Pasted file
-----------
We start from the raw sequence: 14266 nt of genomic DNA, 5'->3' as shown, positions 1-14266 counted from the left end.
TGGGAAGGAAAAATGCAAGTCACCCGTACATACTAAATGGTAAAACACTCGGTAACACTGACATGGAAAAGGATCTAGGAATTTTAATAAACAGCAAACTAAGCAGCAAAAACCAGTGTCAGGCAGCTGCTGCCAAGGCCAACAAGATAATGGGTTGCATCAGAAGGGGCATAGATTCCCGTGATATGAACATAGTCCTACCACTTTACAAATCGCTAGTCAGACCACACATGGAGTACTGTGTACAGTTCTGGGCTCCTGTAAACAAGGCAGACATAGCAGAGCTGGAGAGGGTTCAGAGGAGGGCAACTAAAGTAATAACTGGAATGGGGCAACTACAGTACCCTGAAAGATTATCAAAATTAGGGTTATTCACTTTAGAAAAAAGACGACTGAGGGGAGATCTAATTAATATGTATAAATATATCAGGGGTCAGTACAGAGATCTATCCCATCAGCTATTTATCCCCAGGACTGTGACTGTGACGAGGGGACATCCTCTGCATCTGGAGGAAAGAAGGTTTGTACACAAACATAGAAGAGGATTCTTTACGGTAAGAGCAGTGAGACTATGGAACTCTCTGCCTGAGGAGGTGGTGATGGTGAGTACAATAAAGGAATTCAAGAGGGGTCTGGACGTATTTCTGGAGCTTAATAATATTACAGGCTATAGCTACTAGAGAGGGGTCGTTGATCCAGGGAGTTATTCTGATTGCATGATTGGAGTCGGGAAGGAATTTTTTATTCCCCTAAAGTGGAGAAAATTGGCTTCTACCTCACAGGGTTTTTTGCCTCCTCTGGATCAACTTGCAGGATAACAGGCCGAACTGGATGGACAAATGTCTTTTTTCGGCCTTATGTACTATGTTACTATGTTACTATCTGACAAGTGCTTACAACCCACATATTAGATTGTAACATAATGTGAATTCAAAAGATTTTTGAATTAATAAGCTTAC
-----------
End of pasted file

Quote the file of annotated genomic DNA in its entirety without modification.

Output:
We start from the raw sequence: 14266 nt of genomic DNA, 5'->3' as shown, positions 1-14266 counted from the left end.
TGGGAAGGAAAAATGCAAGTCACCCGTACATACTAAATGGTAAAACACTCGGTAACACTGACATGGAAAAGGATCTAGGAATTTTAATAAACAGCAAACTAAGCAGCAAAAACCAGTGTCAGGCAGCTGCTGCCAAGGCCAACAAGATAATGGGTTGCATCAGAAGGGGCATAGATTCCCGTGATATGAACATAGTCCTACCACTTTACAAATCGCTAGTCAGACCACACATGGAGTACTGTGTACAGTTCTGGGCTCCTGTAAACAAGGCAGACATAGCAGAGCTGGAGAGGGTTCAGAGGAGGGCAACTAAAGTAATAACTGGAATGGGGCAACTACAGTACCCTGAAAGATTATCAAAATTAGGGTTATTCACTTTAGAAAAAAGACGACTGAGGGGAGATCTAATTAATATGTATAAATATATCAGGGGTCAGTACAGAGATCTATCCCATCAGCTATTTATCCCCAGGACTGTGACTGTGACGAGGGGACATCCTCTGCATCTGGAGGAAAGAAGGTTTGTACACAAACATAGAAGAGGATTCTTTACGGTAAGAGCAGTGAGACTATGGAACTCTCTGCCTGAGGAGGTGGTGATGGTGAGTACAATAAAGGAATTCAAGAGGGGTCTGGACGTATTTCTGGAGCTTAATAATATTACAGGCTATAGCTACTAGAGAGGGGTCGTTGATCCAGGGAGTTATTCTGATTGCATGATTGGAGTCGGGAAGGAATTTTTTATTCCCCTAAAGTGGAGAAAATTGGCTTCTACCTCACAGGGTTTTTTGCCTCCTCTGGATCAACTTGCAGGATAACAGGCCGAACTGGATGGACAAATGTCTTTTTTCGGCCTTATGTACTATGTTACTATGTTACTATCTGACAAGTGCTTACAACCCACATATTAGATTGTAACATAATGTGAATTCAAAAGATTTTTGAATTAATAAGCTTAC